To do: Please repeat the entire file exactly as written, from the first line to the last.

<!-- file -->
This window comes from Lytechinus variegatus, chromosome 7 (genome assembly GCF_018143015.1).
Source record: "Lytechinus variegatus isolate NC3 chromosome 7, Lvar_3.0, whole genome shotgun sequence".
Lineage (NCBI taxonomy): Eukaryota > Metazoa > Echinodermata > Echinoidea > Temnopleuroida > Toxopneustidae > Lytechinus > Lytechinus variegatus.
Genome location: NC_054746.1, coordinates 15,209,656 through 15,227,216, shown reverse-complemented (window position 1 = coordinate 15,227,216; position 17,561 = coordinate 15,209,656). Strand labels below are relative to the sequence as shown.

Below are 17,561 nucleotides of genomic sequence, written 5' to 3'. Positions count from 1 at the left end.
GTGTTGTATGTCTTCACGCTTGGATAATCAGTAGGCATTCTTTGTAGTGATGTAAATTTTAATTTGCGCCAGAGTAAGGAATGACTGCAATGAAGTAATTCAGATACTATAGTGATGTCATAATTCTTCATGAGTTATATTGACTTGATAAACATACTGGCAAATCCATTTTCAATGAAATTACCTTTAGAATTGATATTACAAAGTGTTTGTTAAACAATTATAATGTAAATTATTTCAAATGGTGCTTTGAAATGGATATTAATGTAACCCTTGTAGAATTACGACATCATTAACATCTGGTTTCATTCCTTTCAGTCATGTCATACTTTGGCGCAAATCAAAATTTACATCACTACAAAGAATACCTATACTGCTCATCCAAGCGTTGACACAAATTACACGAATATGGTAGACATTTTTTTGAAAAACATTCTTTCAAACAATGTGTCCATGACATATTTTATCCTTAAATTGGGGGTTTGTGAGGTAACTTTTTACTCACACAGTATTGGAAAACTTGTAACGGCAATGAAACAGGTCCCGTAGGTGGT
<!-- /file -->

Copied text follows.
This window comes from Lytechinus variegatus, chromosome 7 (genome assembly GCF_018143015.1).
Source record: "Lytechinus variegatus isolate NC3 chromosome 7, Lvar_3.0, whole genome shotgun sequence".
Lineage (NCBI taxonomy): Eukaryota > Metazoa > Echinodermata > Echinoidea > Temnopleuroida > Toxopneustidae > Lytechinus > Lytechinus variegatus.
Genome location: NC_054746.1, coordinates 15,209,656 through 15,227,216, shown reverse-complemented (window position 1 = coordinate 15,227,216; position 17,561 = coordinate 15,209,656). Strand labels below are relative to the sequence as shown.

Below are 17,561 nucleotides of genomic sequence, written 5' to 3'. Positions count from 1 at the left end.
GTGTTGTATGTCTTCACGCTTGGATAATCAGTAGGCATTCTTTGTAGTGATGTAAATTTTAATTTGCGCCAGAGTAAGGAATGACTGCAATGAAGTAATTCAGATACTATAGTGATGTCATAATTCTTCATGAGTTATATTGACTTGATAAACATACTGGCAAATCCATTTTCAATGAAATTACCTTTAGAATTGATATTACAAAGTGTTTGTTAAACAATTATAATGTAAATTATTTCAAATGGTGCTTTGAAATGGATATTAATGTAACCCTTGTAGAATTACGACATCATTAACATCTGGTTTCATTCCTTTCAGTCATGTCATACTTTGGCGCAAATCAAAATTTACATCACTACAAAGAATACCTATACTGCTCATCCAAGCGTTGACACAAATTACACGAATATGGTAGACATTTTTTTGAAAAACATTCTTTCAAACAATGTGTCCATGACATATTTTATCCTTAAATTGGGGGTTTGTGAGGTAACTTTTTACTCACACAGTATTGGAAAACTTGTAACGGCAATGAAACAGGTCCCGTAGGTGGT